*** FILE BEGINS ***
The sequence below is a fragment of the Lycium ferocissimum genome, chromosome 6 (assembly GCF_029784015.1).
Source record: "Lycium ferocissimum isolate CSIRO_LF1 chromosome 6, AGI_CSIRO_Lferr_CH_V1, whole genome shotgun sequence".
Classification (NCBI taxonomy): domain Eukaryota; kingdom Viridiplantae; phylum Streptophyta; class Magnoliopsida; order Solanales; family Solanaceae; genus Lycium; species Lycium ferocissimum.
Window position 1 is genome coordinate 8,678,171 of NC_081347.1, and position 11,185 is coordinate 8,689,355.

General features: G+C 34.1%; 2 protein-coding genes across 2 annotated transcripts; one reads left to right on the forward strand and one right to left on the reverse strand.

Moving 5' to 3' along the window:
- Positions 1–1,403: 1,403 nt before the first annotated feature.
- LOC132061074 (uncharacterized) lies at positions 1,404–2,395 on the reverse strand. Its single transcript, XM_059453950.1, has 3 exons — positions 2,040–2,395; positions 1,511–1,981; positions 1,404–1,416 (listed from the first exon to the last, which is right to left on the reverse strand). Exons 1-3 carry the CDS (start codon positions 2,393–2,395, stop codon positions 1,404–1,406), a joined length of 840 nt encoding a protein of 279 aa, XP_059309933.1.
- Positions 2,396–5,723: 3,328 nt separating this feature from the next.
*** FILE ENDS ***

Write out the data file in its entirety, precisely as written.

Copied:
The sequence below is a fragment of the Lycium ferocissimum genome, chromosome 6 (assembly GCF_029784015.1).
Source record: "Lycium ferocissimum isolate CSIRO_LF1 chromosome 6, AGI_CSIRO_Lferr_CH_V1, whole genome shotgun sequence".
Classification (NCBI taxonomy): domain Eukaryota; kingdom Viridiplantae; phylum Streptophyta; class Magnoliopsida; order Solanales; family Solanaceae; genus Lycium; species Lycium ferocissimum.
Window position 1 is genome coordinate 8,678,171 of NC_081347.1, and position 11,185 is coordinate 8,689,355.

General features: G+C 34.1%; 2 protein-coding genes across 2 annotated transcripts; one reads left to right on the forward strand and one right to left on the reverse strand.

Moving 5' to 3' along the window:
- Positions 1–1,403: 1,403 nt before the first annotated feature.
- LOC132061074 (uncharacterized) lies at positions 1,404–2,395 on the reverse strand. Its single transcript, XM_059453950.1, has 3 exons — positions 2,040–2,395; positions 1,511–1,981; positions 1,404–1,416 (listed from the first exon to the last, which is right to left on the reverse strand). Exons 1-3 carry the CDS (start codon positions 2,393–2,395, stop codon positions 1,404–1,406), a joined length of 840 nt encoding a protein of 279 aa, XP_059309933.1.
- Positions 2,396–5,723: 3,328 nt separating this feature from the next.